Tuesday, October 21, 2008

A New Way to Travel

Senior Gordon student Scotland Huber spent two semesters studying in Oxford. During his time in the U.K., he took the opportunity to travel in Europe using the increasingly popular way to travel cheaply: couchsurfing.
He writes of his couchsurfing experience on the continent:
“I first heard of this peculiar method of travel from two friends. One took a trip to Italy for a few days and the other, a friend I made during my semester in Oxford, was fortunate enough to spend a month of her summer exploring far more of the United States than I as a native had ever dreamed of seeing. Their secret: couchsurfing.
“Couchsurfing is a free, Internet-based, international hospitality service that connects travelers to one another. Individuals create accounts full of as much personal information as possible, then can search the 232 countries and territories covered by CouchSurfing, find someone with an open couch, and simply ask to stay with them.
“Already being so close to Europe, I wanted to take advantage of the opportunity to travel, but I couldn’t afford to incur the normal expenses. Therefore, for its economic advantages I explored couchsurfing, but I was unaware at the time how much it had to offer beyond its price.
“Two of my friends and I bought Eurorail (unlimited European rail travel) passes to take us from Porto, Portugal, through eight different cities to Geneva, Switzerland. For 20 days we stayed with American immigrants, college students, retired TV documentarians, and married couples. We slept on floors, beds and, of course, couches. Many of our hosts were native to their area, and all of them spoke both English and the native language. Some of our hosts took us out to dinner, some made us home-cooked authentic Portuguese cuisine. We did have the occasional host who lived outside the city, but most of the time we stayed right in the middle of the culture we wanted to explore. It was magnificent. Even better than all of that, we made friends. We talked about religion, politics, art, food, culture, America and countless other things. Couchsurfing felt like a natural way to travel. There was something organic and profoundly human about it—relying on others, sleeping in homes, building relationships—and it felt like a scriptural way to travel.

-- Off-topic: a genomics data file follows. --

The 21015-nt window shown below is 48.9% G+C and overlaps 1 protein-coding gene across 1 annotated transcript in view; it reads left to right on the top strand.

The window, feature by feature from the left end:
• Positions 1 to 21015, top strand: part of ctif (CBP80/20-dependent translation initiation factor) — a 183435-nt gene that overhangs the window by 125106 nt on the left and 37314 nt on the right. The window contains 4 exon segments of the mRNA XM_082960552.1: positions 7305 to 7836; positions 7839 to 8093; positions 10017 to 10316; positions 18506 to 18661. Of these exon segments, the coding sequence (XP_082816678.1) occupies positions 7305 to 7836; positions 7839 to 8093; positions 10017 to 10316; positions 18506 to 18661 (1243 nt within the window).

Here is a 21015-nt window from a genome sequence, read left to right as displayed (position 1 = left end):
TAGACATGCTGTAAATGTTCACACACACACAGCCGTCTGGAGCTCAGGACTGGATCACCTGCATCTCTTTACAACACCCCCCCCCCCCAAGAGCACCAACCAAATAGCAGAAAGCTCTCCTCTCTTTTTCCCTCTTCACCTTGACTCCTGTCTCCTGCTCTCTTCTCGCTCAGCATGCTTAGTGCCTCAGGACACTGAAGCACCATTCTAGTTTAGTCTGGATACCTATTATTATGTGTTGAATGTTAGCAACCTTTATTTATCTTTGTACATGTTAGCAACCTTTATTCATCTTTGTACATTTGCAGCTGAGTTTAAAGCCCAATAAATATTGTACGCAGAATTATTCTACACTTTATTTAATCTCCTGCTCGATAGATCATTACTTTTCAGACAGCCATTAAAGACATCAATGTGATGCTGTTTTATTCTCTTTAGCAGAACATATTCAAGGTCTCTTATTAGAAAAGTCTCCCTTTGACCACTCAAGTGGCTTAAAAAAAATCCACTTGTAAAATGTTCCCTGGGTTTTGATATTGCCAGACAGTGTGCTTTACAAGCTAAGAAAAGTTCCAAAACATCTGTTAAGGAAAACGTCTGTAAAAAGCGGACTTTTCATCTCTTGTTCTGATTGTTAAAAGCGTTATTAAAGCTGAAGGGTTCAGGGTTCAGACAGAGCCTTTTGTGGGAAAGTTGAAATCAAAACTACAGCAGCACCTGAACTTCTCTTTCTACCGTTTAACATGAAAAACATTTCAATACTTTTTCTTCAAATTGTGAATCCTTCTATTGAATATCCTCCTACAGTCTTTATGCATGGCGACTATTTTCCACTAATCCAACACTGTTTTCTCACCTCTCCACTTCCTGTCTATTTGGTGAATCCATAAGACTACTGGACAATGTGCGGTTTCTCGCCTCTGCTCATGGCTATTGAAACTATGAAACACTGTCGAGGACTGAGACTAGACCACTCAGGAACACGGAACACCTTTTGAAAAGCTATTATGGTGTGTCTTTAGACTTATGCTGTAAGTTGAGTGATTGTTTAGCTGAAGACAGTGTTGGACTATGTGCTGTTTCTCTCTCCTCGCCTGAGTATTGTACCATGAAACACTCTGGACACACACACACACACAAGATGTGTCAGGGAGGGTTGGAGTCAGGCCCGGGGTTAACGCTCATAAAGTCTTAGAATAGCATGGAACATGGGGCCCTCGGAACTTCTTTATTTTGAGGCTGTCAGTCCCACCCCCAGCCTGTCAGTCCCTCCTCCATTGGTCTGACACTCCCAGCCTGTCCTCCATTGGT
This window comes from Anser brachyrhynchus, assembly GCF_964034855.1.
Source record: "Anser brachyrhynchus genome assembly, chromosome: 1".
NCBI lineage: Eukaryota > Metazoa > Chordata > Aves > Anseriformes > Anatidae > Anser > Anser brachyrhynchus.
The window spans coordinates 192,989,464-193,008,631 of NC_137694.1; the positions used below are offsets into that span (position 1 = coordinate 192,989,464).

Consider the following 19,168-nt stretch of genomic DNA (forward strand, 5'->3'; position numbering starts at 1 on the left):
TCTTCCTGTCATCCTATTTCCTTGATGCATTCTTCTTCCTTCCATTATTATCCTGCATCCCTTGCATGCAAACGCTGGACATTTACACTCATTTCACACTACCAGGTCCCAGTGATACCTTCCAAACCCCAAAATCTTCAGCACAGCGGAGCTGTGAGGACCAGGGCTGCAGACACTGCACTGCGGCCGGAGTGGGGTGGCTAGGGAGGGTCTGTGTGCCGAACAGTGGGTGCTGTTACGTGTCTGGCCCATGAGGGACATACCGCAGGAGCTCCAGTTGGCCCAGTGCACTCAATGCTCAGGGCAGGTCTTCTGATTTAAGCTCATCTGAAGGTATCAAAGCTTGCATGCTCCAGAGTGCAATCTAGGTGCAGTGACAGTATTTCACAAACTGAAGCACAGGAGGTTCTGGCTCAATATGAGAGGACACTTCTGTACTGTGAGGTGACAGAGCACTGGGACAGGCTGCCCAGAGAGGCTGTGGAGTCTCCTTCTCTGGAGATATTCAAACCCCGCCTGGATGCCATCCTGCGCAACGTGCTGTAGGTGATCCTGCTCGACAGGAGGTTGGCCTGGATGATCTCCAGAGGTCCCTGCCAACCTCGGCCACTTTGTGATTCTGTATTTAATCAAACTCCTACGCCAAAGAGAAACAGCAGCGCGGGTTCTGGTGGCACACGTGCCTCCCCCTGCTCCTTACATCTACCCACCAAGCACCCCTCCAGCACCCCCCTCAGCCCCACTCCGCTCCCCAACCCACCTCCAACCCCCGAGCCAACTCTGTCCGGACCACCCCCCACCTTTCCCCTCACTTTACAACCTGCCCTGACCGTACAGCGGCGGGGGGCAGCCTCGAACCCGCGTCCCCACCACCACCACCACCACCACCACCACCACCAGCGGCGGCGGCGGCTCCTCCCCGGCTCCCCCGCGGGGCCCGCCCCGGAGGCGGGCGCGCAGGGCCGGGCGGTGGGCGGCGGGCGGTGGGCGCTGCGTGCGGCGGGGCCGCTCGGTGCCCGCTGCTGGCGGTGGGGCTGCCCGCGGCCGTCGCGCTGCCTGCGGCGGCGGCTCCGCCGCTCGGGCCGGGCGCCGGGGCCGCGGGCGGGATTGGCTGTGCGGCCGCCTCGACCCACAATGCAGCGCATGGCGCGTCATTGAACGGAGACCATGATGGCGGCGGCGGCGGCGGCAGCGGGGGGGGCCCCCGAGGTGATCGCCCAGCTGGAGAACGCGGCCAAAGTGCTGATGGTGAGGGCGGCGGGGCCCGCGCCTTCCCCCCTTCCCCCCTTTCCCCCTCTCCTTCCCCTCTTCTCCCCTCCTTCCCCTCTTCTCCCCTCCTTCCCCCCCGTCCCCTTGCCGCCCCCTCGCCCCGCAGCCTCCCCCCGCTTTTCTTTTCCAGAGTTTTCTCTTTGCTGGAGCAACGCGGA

“Obviously couchsurfing carries with it a certain amount of necessary caution, but I do think it is both simultaneously safe and adventurous. I think it is a fantastic way to travel for the individual (or group) who wishes to more fully engage the culture they are traveling in—and doesn’t mind sleeping in less-comfortable quarters. Couchsurfing provided a perspective of our destinations that we would never have been able to attain from a hostel pamphlet or a travel book, and I plan to couchsurf the next chance I get.”
To hear more from Scot, visit his blog.

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